Company of Five in Trakai
JOHANNES BRAHMS – String quartet No. 1, Op. 51
ROBERT SCHUMANN – Piano quintet in E flat major, Op. 44
Admired for its original programs spanning from classical repertoire to e/q, electronics for quartet Čiurlionis Quartet this time invites to engulf in a stormy flow of romantic music.
“Reason errs, but never feeling!” said Robert Schumann. This quotation perfectly describes the nature of the concert. Brahms, a prominent romanticist, left behind great chamber music and sought to embody romantic imagery gracefully and modestly. By nature, he tended to subtly fine-tune the details of his music, and this process, characteristic of chamber music, always revitalised him. His String quartet is a very good example. R. Schumann has made great imprint on West European music and influenced many a future composer. He was ardent promulgator of music of his contemporaries, including Brahms. In mid-19th century chamber music genres transformed from private salon entertainment into the events taking place on public concert scene. This has led to a diversity of genres, an increase in form, and the emergence of elements of virtuosity (especially in the piano part) combined with intimate dialogues of string instruments. These features are revealed in R. Schumann’s Piano Quintet in E flat major, Op. 44, which has become one of the most popular chamber works in history. In addition, the composer was a pioneer in this genre.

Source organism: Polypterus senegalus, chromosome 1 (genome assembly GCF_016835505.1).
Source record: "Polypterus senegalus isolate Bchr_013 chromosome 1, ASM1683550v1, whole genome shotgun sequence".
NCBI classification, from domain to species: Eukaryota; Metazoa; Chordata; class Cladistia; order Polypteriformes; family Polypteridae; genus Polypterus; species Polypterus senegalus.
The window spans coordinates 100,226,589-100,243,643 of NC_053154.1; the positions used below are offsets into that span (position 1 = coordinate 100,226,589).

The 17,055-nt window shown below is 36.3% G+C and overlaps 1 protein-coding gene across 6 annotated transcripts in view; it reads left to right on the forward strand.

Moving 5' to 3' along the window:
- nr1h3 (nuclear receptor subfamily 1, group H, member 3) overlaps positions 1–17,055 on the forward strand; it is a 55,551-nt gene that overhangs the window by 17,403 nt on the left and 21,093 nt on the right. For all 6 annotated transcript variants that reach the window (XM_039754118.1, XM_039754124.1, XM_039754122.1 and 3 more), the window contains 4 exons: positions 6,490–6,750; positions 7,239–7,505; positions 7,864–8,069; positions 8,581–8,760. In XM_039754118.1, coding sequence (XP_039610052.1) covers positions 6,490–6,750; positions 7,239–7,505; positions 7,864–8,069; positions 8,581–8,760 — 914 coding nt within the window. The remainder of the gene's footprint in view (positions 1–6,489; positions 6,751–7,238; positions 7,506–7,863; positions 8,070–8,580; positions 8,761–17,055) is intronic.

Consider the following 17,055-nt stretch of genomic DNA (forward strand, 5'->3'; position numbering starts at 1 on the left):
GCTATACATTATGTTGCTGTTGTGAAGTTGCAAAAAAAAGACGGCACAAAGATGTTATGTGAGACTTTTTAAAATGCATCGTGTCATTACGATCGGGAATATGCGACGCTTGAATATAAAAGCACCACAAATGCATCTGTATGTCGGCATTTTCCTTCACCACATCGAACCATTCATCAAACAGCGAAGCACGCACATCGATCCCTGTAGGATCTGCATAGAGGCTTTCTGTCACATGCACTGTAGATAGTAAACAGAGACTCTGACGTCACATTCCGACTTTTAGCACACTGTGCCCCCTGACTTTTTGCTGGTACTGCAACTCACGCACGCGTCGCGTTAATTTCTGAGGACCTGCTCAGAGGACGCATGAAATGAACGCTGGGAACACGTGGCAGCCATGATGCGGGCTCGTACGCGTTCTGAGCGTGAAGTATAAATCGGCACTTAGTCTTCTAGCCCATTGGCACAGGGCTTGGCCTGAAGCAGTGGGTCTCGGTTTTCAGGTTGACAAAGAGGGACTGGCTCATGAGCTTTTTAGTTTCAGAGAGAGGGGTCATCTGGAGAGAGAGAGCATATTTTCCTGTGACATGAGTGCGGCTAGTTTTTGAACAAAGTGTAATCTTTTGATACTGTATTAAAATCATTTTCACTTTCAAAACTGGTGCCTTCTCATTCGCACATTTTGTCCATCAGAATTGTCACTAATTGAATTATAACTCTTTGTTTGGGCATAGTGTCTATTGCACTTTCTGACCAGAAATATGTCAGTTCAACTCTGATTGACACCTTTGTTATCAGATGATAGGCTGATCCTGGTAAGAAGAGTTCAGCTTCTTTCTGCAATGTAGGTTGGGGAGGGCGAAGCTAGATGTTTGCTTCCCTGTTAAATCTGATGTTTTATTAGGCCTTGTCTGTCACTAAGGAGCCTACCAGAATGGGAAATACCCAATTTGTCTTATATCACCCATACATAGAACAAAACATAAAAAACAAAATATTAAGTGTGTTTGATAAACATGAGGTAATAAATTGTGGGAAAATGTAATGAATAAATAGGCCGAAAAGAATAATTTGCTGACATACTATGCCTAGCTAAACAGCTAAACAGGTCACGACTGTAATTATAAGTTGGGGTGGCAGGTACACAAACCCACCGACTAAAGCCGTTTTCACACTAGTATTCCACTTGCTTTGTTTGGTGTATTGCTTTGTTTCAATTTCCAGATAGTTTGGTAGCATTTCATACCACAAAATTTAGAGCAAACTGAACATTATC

This afternoon, Čiurlionis Quartet shares the stage with pianist Simona Zajančauskaitė, a graduate of the National M.K. Čiurlionis School of Art, the Saint Petersburg Conservatoire and the University of Music Franz Liszt (Weimar). The pianist is a winner of numerous international competitions and is a former scholarship student of both M. Rostropovich Support and Charity Foundation “Help for Lithuanian Children” and Ernst-Freiberger Foundation “Deutschlandstipendium”.